Friday, February 25, 2011

Pintails Drink Perrier (and Mallards Drink Bud)

[Drake Northern Pintail, "Lake Champlain" in the Villas Thursday, February 25 2011. Click to enlarge.]

It all started at Tuckahoe WMA a couple years ago, one late February when Northern Pintails were staging, as they do at that time of year. Someone had given me a bottle of Perrier (it's certainly not what I drink), and I looked at those handsome pintails and sipped Perrier and thought, "Pintails drink Perrier." Even Richard Crossly might agree, to read his description of the male pintail in his new The Crossley ID Guide: ". . .overall impression is of a bird with a very 'thoughtful' and somewhat dapper look." Couldn't have said it better myself - and I'll have more to say on The Crossley ID Guide in this space in the future.

So Pintails drink Perrier. Mallards favor cheap, working man's beer. American Kestrels drink Sangria, Merlins grain alcohol, Peregrines rocket fuel. Chickadees like Sprite, with Carolina Chickadees favoring the diet kind. It's a fun game to play.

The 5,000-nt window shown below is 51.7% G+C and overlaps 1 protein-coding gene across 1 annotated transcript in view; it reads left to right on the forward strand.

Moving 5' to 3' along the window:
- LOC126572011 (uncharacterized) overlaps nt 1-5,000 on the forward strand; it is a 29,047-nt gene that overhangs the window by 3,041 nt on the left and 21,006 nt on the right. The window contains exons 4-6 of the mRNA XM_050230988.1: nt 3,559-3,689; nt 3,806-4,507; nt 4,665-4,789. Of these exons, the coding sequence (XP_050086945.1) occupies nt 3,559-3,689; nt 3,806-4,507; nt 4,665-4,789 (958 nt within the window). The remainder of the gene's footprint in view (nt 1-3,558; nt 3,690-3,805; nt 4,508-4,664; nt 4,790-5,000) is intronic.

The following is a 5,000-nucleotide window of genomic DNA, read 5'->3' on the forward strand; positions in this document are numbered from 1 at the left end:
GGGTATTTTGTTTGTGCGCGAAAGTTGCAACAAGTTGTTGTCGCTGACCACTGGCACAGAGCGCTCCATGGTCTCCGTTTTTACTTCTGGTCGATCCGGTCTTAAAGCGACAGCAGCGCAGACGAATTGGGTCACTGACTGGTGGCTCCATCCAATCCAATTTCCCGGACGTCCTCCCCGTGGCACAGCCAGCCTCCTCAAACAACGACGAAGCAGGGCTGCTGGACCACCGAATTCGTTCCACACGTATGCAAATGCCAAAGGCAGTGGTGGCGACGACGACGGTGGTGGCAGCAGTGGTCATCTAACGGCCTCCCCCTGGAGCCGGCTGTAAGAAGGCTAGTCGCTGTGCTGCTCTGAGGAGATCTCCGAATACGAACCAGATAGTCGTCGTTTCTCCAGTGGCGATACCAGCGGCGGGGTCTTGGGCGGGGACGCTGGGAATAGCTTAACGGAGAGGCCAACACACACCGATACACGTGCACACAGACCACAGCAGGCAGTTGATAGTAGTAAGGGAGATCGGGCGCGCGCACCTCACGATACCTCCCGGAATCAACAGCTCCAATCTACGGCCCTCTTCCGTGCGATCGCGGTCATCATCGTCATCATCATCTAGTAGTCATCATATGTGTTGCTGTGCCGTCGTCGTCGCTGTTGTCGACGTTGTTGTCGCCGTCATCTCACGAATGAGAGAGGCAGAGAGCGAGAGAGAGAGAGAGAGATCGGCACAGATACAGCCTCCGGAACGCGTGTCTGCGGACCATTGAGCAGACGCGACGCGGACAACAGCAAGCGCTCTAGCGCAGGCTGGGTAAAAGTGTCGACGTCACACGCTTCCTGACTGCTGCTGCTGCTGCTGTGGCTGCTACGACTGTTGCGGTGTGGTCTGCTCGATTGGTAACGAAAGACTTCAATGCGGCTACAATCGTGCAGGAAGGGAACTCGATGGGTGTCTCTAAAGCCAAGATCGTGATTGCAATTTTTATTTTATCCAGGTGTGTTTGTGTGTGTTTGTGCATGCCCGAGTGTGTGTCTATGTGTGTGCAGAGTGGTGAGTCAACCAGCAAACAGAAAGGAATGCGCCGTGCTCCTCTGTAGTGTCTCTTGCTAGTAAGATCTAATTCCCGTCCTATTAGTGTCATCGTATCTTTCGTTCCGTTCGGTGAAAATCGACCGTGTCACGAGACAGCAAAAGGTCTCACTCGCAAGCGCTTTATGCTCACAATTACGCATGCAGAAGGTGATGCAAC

Northern Pintails are early migrating ducks, and stage, sometimes in the 10's of thousands, in southern NJ in late February. This weekend would be a good one to especially check the Mannington Meadows/Oldman's Creek area of Salem County, or Tuckahoe, or Edwin B. Forsythe NWR, for big concentrations. Or you can wander over to Lake Champlain, a neighborhood pond in the Villas, where the lonely wintering female pintail now has plenty of company. . .

[Three drake Northern Pintails courting a single female, Lake Champlain in the Villas, Thursday, February 25 2011. Seeing multiple male ducks pursuing a single female is a common sight because, although the sex ratios are identical at hatching, females experience a substantially higher mortality rate than males. Why? Because females do all the incubating and young tending, and so are more vulnerable to predation. Lake Champlain had about a dozen pintails, plus Hooded Merganser, American Wigeon, Green-winged Teal, Mallard, and American Black Duck. Not to mention a first cycle Lesser Black-backed Gull, a topic for a future i.d. tip blog.]

[Making a picture of the wind: 40 mph gusts buffeted this feeding male Northern Pintail. February 14, 2011, Edwin B. Forsythe NWR. Click to enlarge.]

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